While attorneys for Kim argued that the practices of other automakers were irrelevant for the purposes of the so-called Baker Test, the trial-court judge allowed the evidence, and the jury ultimately sided with Toyota, finding the company not liable on Kim’s claims of strict liability, negligence, and breach of warranty. In 2014, Kim appealed, but an appellate panel affirmed the lower-court ruling.
With the California supreme court affirming the prior decisions, Kim has effectively exhausted his legal remedies in a case that, according to the concurring opinion, probably has added more confusion than clarification regarding the admissibility of evidence of industrywide practices in California design-defect cases.
“What ‘everyone else is doing’ is not relevant to whether a product can be designed better, and it invites jurors to inadvertently conflate the condition of the product with the behavior of the manufacturer,” California Supreme Court Justice Goodwin Liu and California Court of Appeal Justice William Dato, sitting with the supreme court by designation, wrote in their concurring opinion to Monday’s decision. “The majority opinion appears to endorse admission of a defendant's industry custom-and-practice evidence as a proxy for the foundational risks and benefits that a manufacturer should be evaluating in making product design decisions.”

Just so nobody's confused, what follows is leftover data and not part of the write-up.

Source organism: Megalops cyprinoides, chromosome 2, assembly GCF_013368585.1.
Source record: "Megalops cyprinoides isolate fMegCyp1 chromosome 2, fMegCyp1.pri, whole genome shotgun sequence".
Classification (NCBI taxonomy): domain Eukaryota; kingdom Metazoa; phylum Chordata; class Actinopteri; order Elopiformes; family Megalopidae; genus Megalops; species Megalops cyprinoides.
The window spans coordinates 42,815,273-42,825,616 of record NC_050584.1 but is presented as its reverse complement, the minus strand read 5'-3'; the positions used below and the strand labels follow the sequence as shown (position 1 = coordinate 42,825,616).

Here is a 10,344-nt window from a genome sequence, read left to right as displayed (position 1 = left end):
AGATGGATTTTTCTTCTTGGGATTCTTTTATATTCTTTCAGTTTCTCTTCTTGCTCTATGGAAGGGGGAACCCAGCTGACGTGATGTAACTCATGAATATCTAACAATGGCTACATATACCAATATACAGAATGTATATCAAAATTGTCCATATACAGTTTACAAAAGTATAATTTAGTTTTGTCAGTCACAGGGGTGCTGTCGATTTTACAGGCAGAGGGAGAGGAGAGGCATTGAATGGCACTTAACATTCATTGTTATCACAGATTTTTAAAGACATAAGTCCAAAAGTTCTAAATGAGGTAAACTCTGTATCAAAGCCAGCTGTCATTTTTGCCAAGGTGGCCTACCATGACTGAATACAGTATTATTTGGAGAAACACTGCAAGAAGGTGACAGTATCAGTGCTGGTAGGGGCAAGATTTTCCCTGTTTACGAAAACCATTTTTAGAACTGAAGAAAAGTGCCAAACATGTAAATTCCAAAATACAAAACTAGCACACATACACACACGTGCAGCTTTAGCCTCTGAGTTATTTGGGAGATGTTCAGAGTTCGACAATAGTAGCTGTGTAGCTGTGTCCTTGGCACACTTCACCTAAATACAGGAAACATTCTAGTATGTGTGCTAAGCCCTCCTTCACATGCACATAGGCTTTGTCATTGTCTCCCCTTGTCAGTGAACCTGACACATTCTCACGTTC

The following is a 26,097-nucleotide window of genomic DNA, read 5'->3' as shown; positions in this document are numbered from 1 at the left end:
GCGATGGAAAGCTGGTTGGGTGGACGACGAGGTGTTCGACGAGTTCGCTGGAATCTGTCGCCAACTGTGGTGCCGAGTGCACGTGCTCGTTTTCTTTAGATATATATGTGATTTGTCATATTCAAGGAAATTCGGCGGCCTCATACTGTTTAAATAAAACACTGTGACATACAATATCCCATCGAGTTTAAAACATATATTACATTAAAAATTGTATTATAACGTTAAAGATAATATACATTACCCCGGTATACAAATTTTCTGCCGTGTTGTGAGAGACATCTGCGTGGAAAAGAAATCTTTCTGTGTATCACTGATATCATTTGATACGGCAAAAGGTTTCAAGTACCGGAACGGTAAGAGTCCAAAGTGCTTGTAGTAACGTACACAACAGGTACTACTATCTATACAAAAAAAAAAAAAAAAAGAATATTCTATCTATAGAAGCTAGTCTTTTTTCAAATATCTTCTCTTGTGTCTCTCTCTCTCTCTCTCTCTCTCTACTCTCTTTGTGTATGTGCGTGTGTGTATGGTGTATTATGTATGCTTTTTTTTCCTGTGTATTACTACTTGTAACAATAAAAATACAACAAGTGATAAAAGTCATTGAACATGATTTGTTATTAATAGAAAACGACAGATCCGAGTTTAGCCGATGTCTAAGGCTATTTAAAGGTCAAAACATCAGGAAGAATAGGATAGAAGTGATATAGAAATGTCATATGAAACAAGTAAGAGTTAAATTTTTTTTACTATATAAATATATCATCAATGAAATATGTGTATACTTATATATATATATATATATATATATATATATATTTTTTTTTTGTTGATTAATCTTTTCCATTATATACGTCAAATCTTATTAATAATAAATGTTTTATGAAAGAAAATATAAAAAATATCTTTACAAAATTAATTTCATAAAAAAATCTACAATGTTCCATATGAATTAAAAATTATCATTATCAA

The legal ramifications of the decision are likely to be sorted out for years, if not decades, to come.
If you or a loved one has been injured in an automobile accident, contact the experienced team of attorneys at AdamsFietz.com right away for a free legal consultation!
April 22, 2018
In 2012, On Monday, April 17, a state court jury in California sided with the victim of an automobile accident that left him quadriplegic, awarding the plaintiff $41.6 million, largely for pain and suffering and other noneconomic damages. The suit stemmed from an accident that occurred when defendant Samantha Schilling ran a stop sign, striking the vehicle occupied by plaintiff Anthony Taylor.